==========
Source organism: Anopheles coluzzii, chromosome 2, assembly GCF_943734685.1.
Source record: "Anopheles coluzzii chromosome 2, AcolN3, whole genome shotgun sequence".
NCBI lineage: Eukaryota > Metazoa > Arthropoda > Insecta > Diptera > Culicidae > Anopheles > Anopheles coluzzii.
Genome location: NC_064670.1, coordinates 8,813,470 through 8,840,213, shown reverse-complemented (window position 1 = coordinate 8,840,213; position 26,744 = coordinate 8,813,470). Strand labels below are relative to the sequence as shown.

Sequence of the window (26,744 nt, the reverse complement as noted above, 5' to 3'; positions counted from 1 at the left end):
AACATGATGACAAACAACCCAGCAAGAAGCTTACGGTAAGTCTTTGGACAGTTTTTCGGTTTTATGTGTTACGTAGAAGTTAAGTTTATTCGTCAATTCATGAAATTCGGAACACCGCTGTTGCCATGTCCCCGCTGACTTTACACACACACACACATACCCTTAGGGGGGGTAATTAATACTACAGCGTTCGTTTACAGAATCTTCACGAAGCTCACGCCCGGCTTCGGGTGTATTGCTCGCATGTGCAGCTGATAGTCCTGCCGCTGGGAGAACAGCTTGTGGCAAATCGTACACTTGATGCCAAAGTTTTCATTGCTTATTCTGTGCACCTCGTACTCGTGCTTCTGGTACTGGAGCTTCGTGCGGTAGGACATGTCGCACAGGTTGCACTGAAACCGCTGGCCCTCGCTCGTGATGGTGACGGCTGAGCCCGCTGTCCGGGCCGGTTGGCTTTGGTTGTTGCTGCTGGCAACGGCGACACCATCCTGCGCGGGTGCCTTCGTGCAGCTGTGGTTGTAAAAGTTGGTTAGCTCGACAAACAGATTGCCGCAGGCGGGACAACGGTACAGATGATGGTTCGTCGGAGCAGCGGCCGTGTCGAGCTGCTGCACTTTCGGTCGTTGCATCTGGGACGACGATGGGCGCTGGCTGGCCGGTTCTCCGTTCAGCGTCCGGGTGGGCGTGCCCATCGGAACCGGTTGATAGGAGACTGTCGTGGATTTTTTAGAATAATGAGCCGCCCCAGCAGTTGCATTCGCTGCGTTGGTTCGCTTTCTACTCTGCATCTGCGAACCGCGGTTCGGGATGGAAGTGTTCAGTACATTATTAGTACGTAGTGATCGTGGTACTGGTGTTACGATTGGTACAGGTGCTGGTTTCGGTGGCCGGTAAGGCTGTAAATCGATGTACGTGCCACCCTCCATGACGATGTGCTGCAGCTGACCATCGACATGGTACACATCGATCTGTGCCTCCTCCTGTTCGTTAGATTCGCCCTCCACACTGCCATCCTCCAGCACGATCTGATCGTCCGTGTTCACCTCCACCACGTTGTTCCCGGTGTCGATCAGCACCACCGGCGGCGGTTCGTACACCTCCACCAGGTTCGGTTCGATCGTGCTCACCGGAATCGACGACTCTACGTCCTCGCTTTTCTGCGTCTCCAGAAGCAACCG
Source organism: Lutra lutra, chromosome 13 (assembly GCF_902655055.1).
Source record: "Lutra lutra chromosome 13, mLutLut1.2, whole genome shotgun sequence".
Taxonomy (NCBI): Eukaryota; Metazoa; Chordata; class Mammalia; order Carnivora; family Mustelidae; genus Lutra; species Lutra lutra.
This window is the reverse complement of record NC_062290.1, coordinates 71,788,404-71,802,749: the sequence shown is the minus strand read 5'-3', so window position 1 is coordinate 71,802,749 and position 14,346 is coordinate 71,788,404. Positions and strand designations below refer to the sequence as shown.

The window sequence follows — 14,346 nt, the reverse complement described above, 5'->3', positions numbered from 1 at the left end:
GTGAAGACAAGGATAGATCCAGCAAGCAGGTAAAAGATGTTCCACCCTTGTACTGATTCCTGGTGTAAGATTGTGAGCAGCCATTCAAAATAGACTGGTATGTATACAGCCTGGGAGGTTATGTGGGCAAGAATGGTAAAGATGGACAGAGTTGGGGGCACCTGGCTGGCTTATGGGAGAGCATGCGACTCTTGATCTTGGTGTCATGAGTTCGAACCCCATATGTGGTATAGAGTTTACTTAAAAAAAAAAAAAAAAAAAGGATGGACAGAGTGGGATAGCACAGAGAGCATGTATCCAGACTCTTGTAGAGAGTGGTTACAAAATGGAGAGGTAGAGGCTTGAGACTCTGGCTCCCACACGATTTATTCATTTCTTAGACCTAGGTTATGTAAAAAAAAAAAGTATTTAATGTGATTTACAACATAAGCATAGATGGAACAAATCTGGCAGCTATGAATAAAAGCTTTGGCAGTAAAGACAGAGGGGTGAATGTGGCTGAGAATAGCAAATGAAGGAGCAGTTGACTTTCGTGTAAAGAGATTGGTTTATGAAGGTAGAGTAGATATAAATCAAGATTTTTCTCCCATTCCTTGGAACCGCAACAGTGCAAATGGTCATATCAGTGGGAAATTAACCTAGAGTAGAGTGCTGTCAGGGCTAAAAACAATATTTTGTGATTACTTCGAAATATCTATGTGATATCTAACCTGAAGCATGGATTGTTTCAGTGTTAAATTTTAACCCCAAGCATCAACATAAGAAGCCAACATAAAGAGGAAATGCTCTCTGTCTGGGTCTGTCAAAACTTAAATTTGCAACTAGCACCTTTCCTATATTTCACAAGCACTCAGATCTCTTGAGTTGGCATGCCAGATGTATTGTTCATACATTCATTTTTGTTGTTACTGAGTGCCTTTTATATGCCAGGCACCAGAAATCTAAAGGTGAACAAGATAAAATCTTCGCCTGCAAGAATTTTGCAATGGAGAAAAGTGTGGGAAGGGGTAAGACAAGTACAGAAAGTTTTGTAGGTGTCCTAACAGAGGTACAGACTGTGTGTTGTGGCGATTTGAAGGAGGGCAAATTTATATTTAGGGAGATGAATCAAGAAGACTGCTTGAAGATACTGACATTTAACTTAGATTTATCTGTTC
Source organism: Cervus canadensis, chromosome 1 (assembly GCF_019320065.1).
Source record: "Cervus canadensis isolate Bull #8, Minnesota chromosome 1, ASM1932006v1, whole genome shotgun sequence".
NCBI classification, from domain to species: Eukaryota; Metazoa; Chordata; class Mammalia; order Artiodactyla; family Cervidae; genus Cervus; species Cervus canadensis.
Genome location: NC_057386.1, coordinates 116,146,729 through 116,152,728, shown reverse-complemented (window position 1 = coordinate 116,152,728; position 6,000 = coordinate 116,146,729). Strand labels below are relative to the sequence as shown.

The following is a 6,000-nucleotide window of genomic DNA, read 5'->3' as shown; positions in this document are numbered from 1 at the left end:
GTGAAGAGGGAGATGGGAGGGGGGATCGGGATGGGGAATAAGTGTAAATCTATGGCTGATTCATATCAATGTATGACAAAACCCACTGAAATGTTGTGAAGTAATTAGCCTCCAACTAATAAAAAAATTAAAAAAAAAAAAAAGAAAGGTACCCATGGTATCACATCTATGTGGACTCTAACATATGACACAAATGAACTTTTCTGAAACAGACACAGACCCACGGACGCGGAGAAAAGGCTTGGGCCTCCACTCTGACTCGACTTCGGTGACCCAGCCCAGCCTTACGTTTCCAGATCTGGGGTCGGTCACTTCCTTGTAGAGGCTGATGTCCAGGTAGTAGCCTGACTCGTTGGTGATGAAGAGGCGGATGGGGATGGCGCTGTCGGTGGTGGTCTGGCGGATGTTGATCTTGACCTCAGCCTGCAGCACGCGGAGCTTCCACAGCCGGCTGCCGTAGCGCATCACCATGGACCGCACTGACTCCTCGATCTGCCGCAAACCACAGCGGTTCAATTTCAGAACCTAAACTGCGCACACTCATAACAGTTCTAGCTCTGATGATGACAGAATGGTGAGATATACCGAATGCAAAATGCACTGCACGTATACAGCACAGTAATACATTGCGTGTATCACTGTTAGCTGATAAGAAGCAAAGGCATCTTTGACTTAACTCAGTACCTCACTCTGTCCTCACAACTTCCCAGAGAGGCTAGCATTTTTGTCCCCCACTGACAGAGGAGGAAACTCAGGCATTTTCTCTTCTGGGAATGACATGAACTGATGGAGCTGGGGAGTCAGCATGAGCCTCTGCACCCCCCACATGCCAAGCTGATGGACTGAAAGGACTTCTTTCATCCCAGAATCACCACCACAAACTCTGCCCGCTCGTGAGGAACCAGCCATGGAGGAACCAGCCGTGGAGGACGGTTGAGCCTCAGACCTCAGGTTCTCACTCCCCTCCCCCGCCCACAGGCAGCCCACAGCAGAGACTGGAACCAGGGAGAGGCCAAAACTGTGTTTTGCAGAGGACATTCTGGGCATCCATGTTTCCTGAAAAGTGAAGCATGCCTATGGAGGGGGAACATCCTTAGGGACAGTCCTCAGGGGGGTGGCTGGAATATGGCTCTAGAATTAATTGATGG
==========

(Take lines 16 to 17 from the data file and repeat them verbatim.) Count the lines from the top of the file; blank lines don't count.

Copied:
Genome location: NC_057386.1, coordinates 116,146,729 through 116,152,728, shown reverse-complemented (window position 1 = coordinate 116,152,728; position 6,000 = coordinate 116,146,729). Strand labels below are relative to the sequence as shown.

The following is a 6,000-nucleotide window of genomic DNA, read 5'->3' as shown; positions in this document are numbered from 1 at the left end: